My favorite meal of all was probably Mom’s fried chicken with mashed potatoes and gravy. I can’t say it was a meal that was special or was a celebration of anything. I just loved her fried chicken. As an adult, I tried to copy it but it just wasn’t the same. And now that I’m on a healthy living kind of diet (at least most of the time), I don’t even make an attempt anymore. I have absolutely no idea how she ever did it, but the skin would be brown and crispy while the meat was juicy. The skin was my favorite part. When we were older and the doctor put Dad on a “low everything” diet, my sister and I would fight over who got the skin from his chicken. And then Mom started taking the skin off the chicken and cooking it in the microwave. What?! I told her to leave the skin on mine or else. Okay, maybe not, but I did instruct her to leave it on my chicken. Like I heard someone say once, “Don’t make that chicken die in vain!”

The only thing that could make the meal any better was if she made a German chocolate cake for dessert. No store-bought frosting for that baby! Mom would make the coconut frosting from scratch, spread it nice & thick on top, and then put it under the broiler for a few minutes to toast it and make it crispy. Oh great…now I want some!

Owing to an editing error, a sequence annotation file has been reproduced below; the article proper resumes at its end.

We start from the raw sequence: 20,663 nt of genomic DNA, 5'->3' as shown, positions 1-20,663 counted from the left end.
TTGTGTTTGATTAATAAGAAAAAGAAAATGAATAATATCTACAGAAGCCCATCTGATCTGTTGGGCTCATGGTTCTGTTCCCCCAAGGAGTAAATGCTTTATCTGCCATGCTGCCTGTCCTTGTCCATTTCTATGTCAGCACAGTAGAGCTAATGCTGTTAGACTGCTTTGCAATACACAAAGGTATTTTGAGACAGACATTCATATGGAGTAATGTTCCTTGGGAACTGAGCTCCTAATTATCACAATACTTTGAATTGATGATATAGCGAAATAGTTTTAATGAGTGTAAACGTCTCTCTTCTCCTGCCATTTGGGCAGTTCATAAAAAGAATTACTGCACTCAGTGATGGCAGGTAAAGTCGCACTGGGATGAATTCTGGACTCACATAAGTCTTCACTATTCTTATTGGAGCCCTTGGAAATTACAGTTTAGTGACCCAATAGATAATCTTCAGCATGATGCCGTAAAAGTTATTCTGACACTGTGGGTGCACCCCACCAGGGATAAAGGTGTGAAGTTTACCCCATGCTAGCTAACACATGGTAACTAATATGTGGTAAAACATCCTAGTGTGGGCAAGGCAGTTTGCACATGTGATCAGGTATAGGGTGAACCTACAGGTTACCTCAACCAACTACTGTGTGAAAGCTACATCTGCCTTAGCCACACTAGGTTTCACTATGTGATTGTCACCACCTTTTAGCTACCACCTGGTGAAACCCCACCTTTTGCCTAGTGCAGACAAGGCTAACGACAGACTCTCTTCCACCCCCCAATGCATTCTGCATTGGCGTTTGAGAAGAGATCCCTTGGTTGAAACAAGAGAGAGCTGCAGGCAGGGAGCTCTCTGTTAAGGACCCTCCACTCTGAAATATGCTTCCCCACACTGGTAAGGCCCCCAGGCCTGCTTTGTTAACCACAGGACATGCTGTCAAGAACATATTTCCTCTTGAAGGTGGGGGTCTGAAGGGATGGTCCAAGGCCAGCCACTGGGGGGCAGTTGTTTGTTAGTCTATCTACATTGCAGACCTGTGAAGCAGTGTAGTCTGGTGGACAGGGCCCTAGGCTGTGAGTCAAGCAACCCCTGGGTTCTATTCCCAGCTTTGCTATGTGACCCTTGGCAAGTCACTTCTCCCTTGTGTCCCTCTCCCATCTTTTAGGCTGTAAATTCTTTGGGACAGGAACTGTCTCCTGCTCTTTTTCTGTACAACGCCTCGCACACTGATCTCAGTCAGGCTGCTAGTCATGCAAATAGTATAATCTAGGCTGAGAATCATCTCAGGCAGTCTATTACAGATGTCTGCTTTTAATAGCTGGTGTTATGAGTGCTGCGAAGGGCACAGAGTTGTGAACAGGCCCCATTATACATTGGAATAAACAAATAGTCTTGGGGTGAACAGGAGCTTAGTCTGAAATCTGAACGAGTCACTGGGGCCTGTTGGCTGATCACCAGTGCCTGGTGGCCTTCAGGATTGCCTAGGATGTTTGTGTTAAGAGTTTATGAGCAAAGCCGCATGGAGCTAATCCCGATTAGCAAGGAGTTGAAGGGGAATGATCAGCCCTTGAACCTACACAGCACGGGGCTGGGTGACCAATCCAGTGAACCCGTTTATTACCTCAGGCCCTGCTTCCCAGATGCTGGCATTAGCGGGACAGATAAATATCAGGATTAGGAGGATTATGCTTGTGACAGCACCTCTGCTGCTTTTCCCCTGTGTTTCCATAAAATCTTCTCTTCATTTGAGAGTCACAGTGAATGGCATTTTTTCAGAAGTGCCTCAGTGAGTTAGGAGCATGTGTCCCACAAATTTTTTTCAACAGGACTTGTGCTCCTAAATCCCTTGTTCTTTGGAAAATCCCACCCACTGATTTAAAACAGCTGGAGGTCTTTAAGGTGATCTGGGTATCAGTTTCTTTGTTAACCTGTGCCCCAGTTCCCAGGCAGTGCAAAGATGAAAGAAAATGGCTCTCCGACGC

Winter Escape

The air has turned cold, and my bones with it. It’s this season of the year when I long for someplace warm and tropical. While I’m not picky about where to go, I long to go back to St. Maarten, a Caribbean island shared by two nations. My last visit was only for a day, but I’ll never forget how my feet sunk into the soft sand of the beach. Lounge chairs blanket the beach, waiting patiently to be occupied by sun worshiping vacationers. Bright blue and yellow umbrellas join the chairs in anticipation of winter-weary guests.

I remember the glorious feeling of wading into the clear water as the waves smashed against my winter white legs. The underwater sand was softer than that on the beach, and my feet sank as if I had just stepped into a pool of quick sand. After having enough of the salty water, I collapsed on the beach towel and relaxed, letting the sun soak way down to my sun-deprived soul and taking in as much Vitamin D as I possibly could.

Beyond the restaurants and hotels at the edge of the beach, fancy homes litter the mountains surrounding the town. Walking the historic main street of Phillipsburg sent me back in time when life was simpler. No motor vehicles travel on the brick lined road, because it’s not very wide. Plus, they would be unable to make their way through the pack of tourists. Palm trees and stores of all kinds frame both sides of the walkway: jewelers, souvenirs, candy, clothing, and many others. At one point along the way, there’s a mile signpost resembling the one in the TV show, MASH. This one is painted white indicating the distance to other tropical destinations like San Juan, Puerto Rico (195 miles) and Port au Prince, Haiti (599 miles). Also included were some not so tropical places like Evanston, Illinois (2189 miles) and Halifax, Canada (1843 miles).